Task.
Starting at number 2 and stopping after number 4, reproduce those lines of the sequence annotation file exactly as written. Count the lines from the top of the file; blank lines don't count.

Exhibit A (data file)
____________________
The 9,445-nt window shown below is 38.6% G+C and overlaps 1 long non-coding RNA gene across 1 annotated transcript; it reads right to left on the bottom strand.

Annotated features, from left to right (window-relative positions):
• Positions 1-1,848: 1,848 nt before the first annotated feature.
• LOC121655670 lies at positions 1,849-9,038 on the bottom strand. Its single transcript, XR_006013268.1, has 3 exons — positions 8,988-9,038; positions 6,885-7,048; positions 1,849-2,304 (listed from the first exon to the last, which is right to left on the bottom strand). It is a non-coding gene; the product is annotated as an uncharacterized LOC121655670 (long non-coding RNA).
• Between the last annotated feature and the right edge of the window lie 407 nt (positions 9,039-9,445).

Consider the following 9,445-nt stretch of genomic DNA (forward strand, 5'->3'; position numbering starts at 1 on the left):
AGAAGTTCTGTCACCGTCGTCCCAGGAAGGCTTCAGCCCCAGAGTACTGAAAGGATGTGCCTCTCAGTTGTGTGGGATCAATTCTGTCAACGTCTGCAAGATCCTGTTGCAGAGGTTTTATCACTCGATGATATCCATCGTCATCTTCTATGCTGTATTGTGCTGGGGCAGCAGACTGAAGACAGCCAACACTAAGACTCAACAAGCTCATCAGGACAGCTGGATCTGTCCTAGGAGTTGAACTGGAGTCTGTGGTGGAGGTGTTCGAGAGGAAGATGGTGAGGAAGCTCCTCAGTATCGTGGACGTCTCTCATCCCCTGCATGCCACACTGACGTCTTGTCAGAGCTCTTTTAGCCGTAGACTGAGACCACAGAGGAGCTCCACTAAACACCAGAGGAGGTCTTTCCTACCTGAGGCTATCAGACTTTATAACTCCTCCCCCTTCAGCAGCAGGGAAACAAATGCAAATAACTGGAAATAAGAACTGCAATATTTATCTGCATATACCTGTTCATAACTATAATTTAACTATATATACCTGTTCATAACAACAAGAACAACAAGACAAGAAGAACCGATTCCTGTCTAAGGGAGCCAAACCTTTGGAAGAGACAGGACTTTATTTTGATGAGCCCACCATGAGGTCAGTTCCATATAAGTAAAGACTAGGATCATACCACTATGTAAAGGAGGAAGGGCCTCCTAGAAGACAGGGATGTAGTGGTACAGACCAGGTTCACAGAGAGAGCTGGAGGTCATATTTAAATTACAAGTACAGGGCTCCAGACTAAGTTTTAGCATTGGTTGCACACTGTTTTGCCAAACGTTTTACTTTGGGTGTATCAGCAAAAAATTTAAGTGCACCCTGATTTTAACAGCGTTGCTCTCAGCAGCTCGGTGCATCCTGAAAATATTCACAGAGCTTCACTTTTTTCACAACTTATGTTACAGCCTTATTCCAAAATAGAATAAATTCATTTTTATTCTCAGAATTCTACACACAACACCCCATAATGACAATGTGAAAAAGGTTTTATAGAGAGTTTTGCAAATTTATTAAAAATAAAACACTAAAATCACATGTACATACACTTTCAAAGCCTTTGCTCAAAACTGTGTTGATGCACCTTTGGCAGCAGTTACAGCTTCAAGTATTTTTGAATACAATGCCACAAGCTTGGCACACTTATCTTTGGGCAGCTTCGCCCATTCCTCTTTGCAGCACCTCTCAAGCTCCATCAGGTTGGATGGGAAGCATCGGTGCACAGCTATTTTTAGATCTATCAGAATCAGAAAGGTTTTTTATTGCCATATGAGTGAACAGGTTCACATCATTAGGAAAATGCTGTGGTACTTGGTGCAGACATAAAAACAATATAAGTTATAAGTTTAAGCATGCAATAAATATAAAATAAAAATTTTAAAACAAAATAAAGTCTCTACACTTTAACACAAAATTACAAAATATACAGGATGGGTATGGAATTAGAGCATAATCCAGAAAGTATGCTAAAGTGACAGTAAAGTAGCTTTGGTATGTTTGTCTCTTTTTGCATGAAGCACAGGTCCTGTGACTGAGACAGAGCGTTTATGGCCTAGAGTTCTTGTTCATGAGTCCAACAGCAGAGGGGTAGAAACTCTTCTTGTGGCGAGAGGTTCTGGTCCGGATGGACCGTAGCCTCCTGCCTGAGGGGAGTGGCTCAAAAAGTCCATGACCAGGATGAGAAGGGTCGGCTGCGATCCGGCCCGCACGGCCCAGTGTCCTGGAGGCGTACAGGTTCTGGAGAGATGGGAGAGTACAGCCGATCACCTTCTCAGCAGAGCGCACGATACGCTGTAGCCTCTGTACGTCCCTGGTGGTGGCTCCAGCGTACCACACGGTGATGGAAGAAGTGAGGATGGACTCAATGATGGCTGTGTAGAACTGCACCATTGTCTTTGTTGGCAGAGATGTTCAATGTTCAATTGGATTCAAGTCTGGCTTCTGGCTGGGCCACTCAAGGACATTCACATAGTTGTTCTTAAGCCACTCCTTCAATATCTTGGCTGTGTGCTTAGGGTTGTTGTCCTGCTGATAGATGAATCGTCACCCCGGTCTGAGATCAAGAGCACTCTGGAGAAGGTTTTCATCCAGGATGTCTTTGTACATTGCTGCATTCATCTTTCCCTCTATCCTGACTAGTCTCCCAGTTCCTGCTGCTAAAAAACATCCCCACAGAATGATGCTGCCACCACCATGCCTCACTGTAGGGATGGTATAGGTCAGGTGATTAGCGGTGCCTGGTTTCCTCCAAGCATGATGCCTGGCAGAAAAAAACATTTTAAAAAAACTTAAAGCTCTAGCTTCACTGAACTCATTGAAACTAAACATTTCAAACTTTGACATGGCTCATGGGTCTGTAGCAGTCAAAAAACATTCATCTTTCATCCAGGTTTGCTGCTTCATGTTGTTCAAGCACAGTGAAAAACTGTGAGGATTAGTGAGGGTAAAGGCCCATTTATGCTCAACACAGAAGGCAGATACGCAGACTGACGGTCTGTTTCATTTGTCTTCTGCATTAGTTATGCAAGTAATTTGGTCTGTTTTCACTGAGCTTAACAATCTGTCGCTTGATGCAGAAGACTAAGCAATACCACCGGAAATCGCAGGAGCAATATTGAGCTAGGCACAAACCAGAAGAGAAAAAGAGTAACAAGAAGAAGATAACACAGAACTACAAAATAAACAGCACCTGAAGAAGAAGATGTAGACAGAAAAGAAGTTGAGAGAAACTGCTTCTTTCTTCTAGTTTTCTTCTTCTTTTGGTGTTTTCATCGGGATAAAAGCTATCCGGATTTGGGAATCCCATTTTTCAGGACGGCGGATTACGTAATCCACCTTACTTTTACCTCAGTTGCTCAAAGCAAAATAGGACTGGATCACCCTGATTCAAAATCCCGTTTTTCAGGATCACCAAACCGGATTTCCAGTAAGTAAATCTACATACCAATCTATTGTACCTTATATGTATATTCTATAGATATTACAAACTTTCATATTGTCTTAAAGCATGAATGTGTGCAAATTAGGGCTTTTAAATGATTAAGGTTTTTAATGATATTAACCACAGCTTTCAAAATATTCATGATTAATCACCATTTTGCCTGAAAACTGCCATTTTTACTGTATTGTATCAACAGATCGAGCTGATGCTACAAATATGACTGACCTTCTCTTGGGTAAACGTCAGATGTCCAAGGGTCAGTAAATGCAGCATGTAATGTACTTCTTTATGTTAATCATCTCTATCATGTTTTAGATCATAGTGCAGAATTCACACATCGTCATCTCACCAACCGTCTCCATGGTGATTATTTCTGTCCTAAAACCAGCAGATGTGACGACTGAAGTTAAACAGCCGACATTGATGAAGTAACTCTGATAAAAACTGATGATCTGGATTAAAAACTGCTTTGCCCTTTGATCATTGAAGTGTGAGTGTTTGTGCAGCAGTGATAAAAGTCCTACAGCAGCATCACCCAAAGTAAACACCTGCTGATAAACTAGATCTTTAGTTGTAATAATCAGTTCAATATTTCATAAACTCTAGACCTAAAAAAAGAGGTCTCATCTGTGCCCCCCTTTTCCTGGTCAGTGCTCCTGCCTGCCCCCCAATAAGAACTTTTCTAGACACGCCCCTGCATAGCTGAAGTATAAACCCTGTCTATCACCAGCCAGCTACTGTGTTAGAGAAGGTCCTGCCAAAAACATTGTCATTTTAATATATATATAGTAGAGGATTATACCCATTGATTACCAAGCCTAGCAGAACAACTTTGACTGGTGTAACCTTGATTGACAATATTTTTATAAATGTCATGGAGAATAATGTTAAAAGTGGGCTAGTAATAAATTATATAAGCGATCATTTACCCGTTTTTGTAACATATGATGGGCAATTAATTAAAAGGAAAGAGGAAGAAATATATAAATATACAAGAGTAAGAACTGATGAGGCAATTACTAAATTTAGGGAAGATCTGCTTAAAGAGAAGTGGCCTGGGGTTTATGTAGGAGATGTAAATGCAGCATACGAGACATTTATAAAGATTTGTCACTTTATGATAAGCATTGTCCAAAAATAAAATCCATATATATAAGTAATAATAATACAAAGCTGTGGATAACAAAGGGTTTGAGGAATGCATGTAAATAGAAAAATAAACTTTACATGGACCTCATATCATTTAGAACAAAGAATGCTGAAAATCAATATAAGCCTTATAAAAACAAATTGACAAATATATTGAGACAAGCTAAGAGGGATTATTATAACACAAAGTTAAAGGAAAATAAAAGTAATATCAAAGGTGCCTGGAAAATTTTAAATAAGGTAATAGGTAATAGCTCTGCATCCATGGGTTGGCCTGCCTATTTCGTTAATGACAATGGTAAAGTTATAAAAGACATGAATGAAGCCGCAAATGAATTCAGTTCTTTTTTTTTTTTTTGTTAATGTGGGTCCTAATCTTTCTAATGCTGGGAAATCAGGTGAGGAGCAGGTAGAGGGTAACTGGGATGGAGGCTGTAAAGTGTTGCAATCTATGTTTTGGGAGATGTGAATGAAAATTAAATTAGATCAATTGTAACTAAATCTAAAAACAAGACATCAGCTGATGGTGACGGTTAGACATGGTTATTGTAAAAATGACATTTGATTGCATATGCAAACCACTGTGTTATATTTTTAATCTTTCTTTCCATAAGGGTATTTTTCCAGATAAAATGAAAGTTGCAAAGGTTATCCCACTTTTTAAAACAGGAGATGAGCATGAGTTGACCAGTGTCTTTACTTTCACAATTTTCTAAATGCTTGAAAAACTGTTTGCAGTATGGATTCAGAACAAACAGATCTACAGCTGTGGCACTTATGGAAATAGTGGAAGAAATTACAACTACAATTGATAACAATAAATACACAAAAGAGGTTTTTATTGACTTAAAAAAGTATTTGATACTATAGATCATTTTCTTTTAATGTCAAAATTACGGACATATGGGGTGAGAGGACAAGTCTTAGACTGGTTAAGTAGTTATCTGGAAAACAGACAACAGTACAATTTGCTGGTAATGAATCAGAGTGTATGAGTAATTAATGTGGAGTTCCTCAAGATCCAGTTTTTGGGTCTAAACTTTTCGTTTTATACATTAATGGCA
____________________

Annotated features, from left to right (window-relative positions):
• Positions 1-1,848: 1,848 nt before the first annotated feature.
• LOC121655670 lies at positions 1,849-9,038 on the bottom strand. Its single transcript, XR_006013268.1, has 3 exons — positions 8,988-9,038; positions 6,885-7,048; positions 1,849-2,304 (listed from the first exon to the last, which is right to left on the bottom strand). It is a non-coding gene; the product is annotated as an uncharacterized LOC121655670 (long non-coding RNA).